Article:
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RTC Chapter Leader Column
From the Chapter Leader

Be ‘guardians of civility’

New York Teacher
Tom Murphy

Decorum, it seems, is honored lately more as an ideal than a practice. Outbursts at our December RTC membership meeting come to mind.

As a middle child, having grown up in a family that spoke to one another respectfully, I try to foster positive interactions. What in human behavior makes things sometimes fall apart?

Basic psychology tells us the subconscious mind is composed of the id, a source of raw impulses and instincts, and the superego, which operates as a moral conscience. The interplay between the two guides us toward a healthy ego, allowing us to function normally in society. Buy it or not, it’s one way of understanding that when things are out of whack, social discourse breaks down.

In front of a classroom, you knew all about decorum and human behavior as a survival practice, even if it wasn’t based on a belief system. Remember that hot Friday in June before air conditioning when that lovely youngster in the back row erupted and caused visions of summer vacation to appear in your head? You addressed it because the other students deserved decorum, and you had to survive. Of course, some of us are glad for statutes of limitations on some crazy things we did and said while handling those situations.

Then, we were on the front lines of setting the tone of good behavior for students entering society, but it’s still important for us to be guardians of civility. We’re not in the classroom anymore, but we are active members of associations, including on the internet.

Social media and digital communication have so many positives. Think of Zoom meetings that engage not just a few hundred members but the more than 6,000 who participated in our March RTC meeting. However, we have yet to learn how to deal with its downside. Perhaps the semi-anonymity of an email or a Facebook post unleashes our id-like urges without restraint. Four or five colleagues sitting around conversing in person have a different sense of social discourse than someone sitting alone at a keyboard venting and fulminating. Remember the old caution to write that angry letter, but put it in the desk drawer overnight and read it the next morning before mailing it? Now, in our digital age, overnight is a nanosecond, and you can’t chase the mail carrier to get it back.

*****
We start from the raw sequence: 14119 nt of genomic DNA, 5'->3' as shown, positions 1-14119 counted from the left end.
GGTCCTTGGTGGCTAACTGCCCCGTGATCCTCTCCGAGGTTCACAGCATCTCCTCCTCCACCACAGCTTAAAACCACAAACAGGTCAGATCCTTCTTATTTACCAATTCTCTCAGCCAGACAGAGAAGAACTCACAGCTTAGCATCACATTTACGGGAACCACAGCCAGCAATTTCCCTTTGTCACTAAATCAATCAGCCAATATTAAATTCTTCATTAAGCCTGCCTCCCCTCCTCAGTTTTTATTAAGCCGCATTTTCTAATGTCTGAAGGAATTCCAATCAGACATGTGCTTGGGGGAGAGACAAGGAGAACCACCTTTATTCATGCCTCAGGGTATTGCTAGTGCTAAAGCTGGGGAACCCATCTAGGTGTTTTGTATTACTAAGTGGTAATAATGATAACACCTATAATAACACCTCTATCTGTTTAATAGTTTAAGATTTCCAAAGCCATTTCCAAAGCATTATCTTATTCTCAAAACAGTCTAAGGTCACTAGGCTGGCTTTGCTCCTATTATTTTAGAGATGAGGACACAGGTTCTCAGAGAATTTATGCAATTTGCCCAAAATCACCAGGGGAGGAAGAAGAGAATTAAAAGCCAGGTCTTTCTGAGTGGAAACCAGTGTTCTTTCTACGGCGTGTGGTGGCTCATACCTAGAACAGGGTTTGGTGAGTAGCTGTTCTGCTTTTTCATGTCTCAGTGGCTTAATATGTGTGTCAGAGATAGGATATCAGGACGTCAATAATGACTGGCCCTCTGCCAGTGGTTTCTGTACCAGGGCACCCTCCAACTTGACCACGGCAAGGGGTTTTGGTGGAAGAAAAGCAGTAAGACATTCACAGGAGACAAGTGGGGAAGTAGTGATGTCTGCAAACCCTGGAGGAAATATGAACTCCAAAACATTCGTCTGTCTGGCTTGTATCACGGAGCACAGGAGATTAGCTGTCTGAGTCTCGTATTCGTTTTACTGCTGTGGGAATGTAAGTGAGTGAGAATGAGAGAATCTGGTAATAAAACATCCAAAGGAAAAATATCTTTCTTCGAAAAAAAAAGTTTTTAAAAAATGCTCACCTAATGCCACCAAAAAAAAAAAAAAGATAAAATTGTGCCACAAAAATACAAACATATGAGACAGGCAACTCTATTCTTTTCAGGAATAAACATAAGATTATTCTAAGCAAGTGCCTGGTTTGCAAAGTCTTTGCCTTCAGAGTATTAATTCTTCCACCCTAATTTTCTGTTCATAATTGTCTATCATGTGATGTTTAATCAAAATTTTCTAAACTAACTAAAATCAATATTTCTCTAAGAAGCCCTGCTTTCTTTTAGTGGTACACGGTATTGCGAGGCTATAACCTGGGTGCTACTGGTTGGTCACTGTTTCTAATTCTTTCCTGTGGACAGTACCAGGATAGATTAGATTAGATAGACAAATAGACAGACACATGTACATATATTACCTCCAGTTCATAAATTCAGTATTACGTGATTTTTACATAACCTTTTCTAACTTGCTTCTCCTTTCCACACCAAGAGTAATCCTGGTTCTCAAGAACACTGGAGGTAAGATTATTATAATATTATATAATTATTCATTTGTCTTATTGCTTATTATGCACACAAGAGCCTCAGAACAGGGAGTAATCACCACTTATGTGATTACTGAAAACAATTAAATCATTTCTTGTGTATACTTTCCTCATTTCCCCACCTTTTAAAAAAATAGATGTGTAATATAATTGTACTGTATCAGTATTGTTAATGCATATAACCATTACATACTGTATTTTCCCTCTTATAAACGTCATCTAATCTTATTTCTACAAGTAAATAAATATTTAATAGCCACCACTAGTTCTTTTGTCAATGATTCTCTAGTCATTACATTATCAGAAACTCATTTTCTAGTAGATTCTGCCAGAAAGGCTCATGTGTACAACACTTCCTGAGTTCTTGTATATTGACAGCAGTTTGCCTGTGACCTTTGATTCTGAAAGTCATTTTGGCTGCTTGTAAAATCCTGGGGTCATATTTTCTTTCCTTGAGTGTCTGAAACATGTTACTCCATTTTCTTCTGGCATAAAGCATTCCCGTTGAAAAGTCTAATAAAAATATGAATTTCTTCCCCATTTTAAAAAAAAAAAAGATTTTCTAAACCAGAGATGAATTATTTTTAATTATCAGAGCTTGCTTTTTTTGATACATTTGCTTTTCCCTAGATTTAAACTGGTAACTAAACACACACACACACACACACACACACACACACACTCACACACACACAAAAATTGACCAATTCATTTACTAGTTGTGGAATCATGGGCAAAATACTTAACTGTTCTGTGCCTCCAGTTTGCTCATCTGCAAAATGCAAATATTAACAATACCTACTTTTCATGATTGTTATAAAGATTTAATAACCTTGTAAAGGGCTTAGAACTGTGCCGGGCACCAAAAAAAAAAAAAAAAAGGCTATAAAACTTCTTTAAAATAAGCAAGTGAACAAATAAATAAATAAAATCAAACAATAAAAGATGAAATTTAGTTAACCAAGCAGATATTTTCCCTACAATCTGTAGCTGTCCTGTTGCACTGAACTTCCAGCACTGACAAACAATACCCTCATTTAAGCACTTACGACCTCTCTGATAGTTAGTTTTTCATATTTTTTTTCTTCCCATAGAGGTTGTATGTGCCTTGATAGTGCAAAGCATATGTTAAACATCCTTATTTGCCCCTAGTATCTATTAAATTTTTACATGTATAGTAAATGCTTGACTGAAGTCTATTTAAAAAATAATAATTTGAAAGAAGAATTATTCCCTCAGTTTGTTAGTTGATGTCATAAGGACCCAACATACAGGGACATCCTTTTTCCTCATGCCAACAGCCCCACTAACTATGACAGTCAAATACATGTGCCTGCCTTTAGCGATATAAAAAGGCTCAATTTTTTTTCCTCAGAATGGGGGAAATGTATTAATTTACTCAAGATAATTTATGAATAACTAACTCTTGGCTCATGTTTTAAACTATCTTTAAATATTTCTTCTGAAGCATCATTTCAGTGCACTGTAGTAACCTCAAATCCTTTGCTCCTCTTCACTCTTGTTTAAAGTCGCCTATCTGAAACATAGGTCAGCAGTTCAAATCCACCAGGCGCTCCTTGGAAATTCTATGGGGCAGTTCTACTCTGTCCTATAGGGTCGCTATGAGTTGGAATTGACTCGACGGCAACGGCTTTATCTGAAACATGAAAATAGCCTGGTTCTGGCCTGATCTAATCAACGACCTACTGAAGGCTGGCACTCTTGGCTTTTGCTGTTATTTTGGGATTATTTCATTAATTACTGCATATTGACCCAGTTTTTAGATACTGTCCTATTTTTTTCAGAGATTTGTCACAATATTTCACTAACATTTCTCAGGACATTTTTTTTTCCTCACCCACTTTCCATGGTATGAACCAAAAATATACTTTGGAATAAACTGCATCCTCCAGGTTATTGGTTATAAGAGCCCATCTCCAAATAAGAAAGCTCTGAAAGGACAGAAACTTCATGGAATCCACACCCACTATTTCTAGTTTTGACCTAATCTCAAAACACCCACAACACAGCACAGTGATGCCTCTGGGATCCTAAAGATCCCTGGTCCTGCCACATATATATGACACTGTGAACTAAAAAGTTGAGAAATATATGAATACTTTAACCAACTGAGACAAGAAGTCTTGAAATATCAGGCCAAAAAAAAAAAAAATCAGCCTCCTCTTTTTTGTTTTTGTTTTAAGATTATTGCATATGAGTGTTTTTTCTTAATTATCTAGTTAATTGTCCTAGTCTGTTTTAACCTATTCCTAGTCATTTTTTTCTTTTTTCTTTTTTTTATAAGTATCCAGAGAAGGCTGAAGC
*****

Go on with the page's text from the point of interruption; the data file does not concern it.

Some online exchanges on the consideration of a new retiree health care plan over the last two years have been toxic, questioning motives and spreading false information. Such tactics partly disrupted the RTC meeting on Dec. 13, denying others the opportunity to get valid information. What to do?

In accordance with Robert’s Rules of Order, the RTC Executive Board sets the agenda for membership meetings. Board members voted to defer regular business and allow the UFT president and the Aetna health care plan presenters to speak with an extended Q&A period at our March and April meetings. Many members who want information without disruption have applauded this approach. We appeal for decorum.

Remember yourself in front of that hot classroom on a Friday in June and think about how you would handle it.